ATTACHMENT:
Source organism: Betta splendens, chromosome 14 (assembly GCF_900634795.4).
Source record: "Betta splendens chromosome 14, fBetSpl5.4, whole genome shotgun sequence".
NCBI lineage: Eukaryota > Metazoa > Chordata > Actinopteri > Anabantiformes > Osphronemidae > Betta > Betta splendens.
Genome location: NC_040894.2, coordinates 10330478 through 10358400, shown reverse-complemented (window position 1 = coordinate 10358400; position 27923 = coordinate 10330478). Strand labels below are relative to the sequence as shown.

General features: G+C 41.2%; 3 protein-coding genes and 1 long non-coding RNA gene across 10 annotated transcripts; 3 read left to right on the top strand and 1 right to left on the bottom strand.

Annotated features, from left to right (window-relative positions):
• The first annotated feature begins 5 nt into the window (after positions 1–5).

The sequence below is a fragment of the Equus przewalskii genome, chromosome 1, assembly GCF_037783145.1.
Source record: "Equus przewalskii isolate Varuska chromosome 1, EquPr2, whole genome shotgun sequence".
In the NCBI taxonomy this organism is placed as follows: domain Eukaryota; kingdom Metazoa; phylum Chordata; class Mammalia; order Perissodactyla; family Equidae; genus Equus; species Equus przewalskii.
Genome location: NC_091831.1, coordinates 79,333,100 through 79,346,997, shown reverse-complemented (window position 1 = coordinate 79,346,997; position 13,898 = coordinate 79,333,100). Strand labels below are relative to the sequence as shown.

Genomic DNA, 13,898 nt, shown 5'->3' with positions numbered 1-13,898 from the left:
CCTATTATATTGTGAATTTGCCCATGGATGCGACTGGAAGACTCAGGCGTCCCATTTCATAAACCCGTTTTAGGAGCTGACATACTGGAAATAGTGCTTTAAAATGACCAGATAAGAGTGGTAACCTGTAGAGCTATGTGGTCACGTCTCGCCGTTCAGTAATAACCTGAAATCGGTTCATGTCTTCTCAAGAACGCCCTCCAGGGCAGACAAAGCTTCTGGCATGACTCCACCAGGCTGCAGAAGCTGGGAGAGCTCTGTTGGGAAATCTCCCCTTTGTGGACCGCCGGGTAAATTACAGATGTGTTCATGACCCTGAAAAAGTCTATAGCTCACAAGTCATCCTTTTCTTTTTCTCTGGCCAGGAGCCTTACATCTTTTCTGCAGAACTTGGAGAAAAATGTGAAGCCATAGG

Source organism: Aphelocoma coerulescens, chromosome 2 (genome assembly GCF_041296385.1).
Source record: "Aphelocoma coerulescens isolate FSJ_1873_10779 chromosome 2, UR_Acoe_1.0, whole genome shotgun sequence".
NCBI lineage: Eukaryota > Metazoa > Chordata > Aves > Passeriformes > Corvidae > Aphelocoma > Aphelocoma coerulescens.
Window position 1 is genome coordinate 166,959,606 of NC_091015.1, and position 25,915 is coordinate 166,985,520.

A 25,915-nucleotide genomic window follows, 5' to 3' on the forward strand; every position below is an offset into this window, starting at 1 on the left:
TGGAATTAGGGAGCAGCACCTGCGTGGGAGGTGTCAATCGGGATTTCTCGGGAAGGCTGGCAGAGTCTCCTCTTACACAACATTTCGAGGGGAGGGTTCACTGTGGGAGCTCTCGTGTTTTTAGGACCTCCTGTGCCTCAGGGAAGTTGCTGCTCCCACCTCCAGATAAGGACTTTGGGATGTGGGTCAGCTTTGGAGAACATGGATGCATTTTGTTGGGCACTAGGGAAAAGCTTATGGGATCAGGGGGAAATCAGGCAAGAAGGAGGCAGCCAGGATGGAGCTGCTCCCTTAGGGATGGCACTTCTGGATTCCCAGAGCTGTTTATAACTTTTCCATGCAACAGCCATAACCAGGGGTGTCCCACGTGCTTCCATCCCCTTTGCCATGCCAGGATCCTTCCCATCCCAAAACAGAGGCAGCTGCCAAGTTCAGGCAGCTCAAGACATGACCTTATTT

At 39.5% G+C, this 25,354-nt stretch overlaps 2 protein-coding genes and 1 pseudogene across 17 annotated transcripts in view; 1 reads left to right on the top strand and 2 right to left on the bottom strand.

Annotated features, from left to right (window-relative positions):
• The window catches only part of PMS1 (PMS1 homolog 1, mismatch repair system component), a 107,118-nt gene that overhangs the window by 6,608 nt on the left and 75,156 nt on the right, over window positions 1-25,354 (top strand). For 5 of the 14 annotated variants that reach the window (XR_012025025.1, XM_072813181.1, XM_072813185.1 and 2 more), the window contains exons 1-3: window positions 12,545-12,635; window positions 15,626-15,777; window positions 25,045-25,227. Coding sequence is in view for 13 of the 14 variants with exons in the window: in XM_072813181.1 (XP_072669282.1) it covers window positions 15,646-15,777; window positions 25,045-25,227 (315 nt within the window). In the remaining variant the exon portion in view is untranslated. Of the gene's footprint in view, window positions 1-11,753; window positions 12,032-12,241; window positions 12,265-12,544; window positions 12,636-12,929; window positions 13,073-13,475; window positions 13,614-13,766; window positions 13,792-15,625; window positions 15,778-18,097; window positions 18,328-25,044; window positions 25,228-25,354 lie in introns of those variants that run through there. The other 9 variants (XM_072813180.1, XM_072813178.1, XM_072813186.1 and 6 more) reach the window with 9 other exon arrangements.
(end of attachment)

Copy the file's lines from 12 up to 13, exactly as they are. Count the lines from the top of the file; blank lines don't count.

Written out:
Genomic DNA, 13,898 nt, shown 5'->3' with positions numbered 1-13,898 from the left:
CCTATTATATTGTGAATTTGCCCATGGATGCGACTGGAAGACTCAGGCGTCCCATTTCATAAACCCGTTTTAGGAGCTGACATACTGGAAATAGTGCTTTAAAATGACCAGATAAGAGTGGTAACCTGTAGAGCTATGTGGTCACGTCTCGCCGTTCAGTAATAACCTGAAATCGGTTCATGTCTTCTCAAGAACGCCCTCCAGGGCAGACAAAGCTTCTGGCATGACTCCACCAGGCTGCAGAAGCTGGGAGAGCTCTGTTGGGAAATCTCCCCTTTGTGGACCGCCGGGTAAATTACAGATGTGTTCATGACCCTGAAAAAGTCTATAGCTCACAAGTCATCCTTTTCTTTTTCTCTGGCCAGGAGCCTTACATCTTTTCTGCAGAACTTGGAGAAAAATGTGAAGCCATAGG